Ag News

Help on the line for stressed farmers

The damage Hurricane Michael wreaked on agriculture in Georgia has been well-documented. Because it hit large swaths of rural Georgia so hard, it brought emotional and behavioral health issues to light. Nine months later, the long recovery is continuing in many places. Georgia Farm Bureau News Reporter Jay Stone recently talked with Jennifer Dunn, Region 4 Services Administrator for

the Georgia Department of Behavioral Health and Developmental Disabilities (DBHDD), about how farmers and their neighbors have coped with the storm’s damage. The DBHDD secured funding from the Federal Emergency Management Agency last fall to implement the Georgia Recovery Project, which provides crisis counselors for disaster survivors to discuss how they’ve been affected by Hurricane Michael. The program is available through Oct. 11.

Jay Stone: From an emotional health perspective, how are things progressing in Southwest Georgia since Hurricane Michael?

Jennifer Dunn: People are just starting to increase their access to our services. I think after the shock of the storm itself has gone, people are now wanting to talk.

JS: The first five or six days, or even 30 days in this case because some of the places were so bad, I guess they were focused on stuff like being able to get out of their driveway and having power and finding ways to get food.

Jennifer Dunn

JD: Yes, the first thing was all about power. I literally had somebody pull me over in my car when I was driving in one of the more rural counties that just said … I thought maybe they were in a medical crisis, because they literally pulled my car over and they asked, “Can you help me find a cup of coffee?” [Dunn chuckles] It’s the little things that people were just needing those kind of the basic things. We’ve seen an increase in individuals accessing services through the counseling program we have that was federally funded as a result of the hurricane. But in general, with our community service providers. We’ve seen an increase in the rural areas and I think it’s word of mouth, people talking saying, “Hey, it’s been really helpful for me to talk to this person.  This is what we’ve been getting help with …”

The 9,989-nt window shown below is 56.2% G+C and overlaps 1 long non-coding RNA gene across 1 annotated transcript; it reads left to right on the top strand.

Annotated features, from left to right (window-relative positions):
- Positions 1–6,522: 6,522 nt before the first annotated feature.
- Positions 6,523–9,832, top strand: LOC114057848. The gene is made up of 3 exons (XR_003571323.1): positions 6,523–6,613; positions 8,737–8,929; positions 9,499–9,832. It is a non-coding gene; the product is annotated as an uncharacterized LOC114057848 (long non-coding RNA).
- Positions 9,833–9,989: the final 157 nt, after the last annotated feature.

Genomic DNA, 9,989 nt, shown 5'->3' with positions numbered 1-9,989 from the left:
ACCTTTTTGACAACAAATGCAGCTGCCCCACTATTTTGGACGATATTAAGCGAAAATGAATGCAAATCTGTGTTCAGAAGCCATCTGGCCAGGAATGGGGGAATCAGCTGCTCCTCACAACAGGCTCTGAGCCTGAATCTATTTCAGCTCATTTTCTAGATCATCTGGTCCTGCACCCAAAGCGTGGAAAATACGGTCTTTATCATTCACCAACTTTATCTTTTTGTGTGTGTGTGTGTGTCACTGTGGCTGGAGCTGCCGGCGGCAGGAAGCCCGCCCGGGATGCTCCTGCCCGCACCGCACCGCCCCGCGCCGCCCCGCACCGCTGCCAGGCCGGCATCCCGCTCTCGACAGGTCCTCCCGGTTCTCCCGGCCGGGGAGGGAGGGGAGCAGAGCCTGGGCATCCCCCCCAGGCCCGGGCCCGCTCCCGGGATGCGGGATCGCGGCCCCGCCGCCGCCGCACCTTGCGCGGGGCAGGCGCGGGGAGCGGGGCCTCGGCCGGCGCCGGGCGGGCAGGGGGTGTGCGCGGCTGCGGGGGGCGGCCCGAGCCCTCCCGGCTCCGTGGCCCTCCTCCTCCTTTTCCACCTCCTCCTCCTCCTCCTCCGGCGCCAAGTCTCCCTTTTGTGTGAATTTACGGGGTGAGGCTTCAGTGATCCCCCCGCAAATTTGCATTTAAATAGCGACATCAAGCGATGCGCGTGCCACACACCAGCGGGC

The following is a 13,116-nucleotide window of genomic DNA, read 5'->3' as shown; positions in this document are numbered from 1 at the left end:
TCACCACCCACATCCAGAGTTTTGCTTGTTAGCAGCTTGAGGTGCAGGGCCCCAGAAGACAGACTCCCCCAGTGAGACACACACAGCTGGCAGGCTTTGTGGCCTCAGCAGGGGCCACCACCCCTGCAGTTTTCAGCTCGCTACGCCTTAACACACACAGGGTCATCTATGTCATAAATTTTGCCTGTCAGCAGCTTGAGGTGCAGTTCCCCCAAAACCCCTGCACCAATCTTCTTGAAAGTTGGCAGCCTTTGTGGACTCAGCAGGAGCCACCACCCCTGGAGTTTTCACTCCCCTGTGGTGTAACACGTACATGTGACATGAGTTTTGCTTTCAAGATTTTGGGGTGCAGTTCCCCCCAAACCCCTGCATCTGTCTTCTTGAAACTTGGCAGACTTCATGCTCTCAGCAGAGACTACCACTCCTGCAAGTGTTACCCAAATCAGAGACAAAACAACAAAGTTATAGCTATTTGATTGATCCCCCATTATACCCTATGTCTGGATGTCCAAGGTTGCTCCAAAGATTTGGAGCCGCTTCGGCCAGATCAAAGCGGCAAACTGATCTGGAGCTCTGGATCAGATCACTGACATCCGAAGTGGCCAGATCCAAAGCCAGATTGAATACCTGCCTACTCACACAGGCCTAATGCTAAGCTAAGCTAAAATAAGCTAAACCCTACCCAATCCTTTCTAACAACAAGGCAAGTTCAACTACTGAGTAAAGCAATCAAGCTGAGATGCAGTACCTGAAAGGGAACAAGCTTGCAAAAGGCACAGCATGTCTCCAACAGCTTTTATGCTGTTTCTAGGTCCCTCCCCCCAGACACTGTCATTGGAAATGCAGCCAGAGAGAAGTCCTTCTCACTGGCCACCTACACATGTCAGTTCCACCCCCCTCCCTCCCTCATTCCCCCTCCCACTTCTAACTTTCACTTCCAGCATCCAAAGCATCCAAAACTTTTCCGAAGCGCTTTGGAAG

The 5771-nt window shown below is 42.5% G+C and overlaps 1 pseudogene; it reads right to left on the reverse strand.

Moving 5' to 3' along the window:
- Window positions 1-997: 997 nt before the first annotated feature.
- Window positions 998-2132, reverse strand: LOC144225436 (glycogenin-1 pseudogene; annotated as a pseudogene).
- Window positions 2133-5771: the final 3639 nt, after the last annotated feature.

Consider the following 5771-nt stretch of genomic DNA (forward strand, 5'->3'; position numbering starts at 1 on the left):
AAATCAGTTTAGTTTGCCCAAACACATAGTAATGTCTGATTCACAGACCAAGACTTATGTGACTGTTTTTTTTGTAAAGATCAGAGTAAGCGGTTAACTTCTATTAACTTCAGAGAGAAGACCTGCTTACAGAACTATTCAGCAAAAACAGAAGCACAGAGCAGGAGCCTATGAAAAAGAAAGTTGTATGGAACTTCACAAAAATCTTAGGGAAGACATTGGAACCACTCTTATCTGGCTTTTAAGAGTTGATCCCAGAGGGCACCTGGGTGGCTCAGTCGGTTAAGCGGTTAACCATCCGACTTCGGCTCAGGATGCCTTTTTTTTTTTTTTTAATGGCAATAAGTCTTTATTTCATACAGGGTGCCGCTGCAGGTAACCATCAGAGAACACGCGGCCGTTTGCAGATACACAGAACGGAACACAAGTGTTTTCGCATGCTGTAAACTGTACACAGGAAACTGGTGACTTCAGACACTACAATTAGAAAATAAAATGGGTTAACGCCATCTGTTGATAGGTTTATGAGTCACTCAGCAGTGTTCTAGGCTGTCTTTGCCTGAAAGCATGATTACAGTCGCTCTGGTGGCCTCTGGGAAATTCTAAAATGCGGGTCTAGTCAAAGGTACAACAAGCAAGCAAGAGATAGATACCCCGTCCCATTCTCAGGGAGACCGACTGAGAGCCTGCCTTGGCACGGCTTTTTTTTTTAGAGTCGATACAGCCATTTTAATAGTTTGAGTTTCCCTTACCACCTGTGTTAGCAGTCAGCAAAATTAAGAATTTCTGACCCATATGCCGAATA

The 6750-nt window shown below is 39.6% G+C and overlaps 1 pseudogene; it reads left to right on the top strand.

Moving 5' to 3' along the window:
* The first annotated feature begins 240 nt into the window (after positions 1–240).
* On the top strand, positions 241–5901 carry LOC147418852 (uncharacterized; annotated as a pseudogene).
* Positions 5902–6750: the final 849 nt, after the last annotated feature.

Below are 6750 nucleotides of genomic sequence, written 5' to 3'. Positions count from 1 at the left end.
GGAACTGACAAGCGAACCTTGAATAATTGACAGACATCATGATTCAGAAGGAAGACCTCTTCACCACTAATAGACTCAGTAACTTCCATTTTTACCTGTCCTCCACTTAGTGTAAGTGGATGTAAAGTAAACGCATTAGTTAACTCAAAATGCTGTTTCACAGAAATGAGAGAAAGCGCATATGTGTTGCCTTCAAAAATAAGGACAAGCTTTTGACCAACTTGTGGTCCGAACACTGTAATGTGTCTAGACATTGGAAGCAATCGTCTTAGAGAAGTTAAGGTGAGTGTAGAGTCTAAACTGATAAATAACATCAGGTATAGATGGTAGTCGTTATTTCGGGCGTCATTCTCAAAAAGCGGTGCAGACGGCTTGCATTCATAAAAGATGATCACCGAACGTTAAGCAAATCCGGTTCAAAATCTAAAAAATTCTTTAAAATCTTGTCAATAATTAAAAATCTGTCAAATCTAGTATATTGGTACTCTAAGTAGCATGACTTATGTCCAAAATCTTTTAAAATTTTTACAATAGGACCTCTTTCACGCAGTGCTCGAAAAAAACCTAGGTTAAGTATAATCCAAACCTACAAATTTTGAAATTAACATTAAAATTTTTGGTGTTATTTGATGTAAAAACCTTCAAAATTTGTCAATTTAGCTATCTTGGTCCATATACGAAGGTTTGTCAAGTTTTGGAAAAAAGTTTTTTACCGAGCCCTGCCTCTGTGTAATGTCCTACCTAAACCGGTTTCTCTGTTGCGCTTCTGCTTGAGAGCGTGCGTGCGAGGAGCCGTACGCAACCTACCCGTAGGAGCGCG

JS: Is it as simple as people having a place to go to sit down and talk about the things bothering them?

JD: Absolutely. People feel better when they can talk through it. Some people might need more intensive services, and if that’s the case we refer them to our more intensive programs. Sometimes it’s simply, “Can we talk through this? This is what’s going

on at my house or with my children or with me and my spouse.” That sort of thing.

JS: What do you mean by community service providers?

JD: Our state contracts with what we call community service boards, or CSBs, as we like to call them. They provide services … group counseling, individual counseling, medication management, crisis counseling. Just kind of top to bottom, anything you can think of. They are our safety net providers, and it’s just a place for people to go. They receive the right level of service based on professional assessments. They can see a psychiatrist, they can see a therapist. They may need to see a nurse. In short, they receive the services they need.

Photo of a farmer

JS: You’re based in Thomasville but you cover a region of several counties. There’s a large agricultural component in the area that you service, right?

JD: That’s right. We have 24 counties, and some people joke that we have more cows than people.

JS: So, with farmers in particular, there may be a reluctance to seek behavioral or emotional help. Have you gotten any indication that they’ve become more inclined to seek help?

JD: I have. I’ve actually had people to reach out to me personally. Sometimes it’s not the farmer per se. It might be his wife. I’ve had some wives of farmers, or adult children who work the farm with their parents. One or two farmers have been very vocal and said, “This is what I need.” But when I look over the last nine months in general, it’s been more of the family members that have reached out. But they’ve all benefitted from just having somewhere to go, someone to talk to. So I have absolutely seen an increase.